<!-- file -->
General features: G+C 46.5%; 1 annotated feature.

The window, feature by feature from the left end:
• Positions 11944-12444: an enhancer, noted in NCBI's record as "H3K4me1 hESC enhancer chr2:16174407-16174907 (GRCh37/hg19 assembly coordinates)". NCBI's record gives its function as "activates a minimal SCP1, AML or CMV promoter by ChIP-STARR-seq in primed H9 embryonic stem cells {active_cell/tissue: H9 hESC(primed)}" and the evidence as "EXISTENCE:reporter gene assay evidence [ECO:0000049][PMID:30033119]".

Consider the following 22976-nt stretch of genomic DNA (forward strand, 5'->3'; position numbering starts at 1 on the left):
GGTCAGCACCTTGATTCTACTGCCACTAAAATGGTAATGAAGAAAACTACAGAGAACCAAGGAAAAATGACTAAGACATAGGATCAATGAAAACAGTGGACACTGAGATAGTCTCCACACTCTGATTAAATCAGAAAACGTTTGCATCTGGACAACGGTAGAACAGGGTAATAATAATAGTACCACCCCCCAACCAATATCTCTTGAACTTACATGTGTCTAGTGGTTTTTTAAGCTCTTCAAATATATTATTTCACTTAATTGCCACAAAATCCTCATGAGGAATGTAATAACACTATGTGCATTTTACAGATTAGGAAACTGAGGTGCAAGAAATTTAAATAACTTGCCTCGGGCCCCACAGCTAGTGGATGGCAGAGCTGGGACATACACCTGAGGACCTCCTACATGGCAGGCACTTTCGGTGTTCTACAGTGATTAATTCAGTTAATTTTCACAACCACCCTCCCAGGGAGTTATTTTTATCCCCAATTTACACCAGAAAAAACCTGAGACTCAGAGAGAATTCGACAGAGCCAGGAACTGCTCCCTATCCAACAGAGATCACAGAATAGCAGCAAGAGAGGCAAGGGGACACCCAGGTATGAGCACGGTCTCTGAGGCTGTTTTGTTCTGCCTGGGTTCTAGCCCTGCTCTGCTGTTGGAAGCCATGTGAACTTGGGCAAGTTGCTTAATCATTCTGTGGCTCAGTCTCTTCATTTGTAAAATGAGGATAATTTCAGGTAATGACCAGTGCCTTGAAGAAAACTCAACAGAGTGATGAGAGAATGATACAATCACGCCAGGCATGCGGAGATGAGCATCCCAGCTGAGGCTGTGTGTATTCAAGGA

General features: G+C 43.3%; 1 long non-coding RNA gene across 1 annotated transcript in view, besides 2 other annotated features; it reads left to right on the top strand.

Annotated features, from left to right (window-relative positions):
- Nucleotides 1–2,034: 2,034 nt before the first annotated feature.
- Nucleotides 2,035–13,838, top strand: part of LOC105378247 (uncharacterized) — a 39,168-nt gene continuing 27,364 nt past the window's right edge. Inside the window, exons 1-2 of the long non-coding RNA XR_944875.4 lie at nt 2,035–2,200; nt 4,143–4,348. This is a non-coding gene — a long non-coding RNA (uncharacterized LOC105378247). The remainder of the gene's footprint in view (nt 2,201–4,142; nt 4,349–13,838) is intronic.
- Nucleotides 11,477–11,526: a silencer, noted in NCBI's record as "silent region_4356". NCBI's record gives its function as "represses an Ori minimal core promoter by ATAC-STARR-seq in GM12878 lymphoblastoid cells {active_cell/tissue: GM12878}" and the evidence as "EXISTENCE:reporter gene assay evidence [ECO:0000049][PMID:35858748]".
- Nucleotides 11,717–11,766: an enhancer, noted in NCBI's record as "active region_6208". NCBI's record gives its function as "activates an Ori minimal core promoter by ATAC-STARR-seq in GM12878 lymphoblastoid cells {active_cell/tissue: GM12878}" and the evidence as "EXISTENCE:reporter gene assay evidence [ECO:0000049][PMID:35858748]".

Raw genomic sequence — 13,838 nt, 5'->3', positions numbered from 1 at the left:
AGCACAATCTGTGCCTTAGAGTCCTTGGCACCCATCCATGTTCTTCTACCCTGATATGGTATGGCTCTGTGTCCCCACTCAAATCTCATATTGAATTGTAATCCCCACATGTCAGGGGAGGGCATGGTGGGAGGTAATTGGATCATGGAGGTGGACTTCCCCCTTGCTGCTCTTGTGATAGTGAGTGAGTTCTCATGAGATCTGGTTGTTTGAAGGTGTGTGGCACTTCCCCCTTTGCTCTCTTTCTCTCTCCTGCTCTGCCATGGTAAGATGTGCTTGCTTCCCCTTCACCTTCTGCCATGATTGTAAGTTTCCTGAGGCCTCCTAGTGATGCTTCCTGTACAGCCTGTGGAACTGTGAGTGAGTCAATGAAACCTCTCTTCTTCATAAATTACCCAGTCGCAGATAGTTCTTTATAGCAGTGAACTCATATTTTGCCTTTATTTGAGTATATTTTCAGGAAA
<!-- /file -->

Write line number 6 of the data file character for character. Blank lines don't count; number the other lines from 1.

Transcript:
General features: G+C 43.3%; 1 long non-coding RNA gene across 1 annotated transcript in view, besides 2 other annotated features; it reads left to right on the top strand.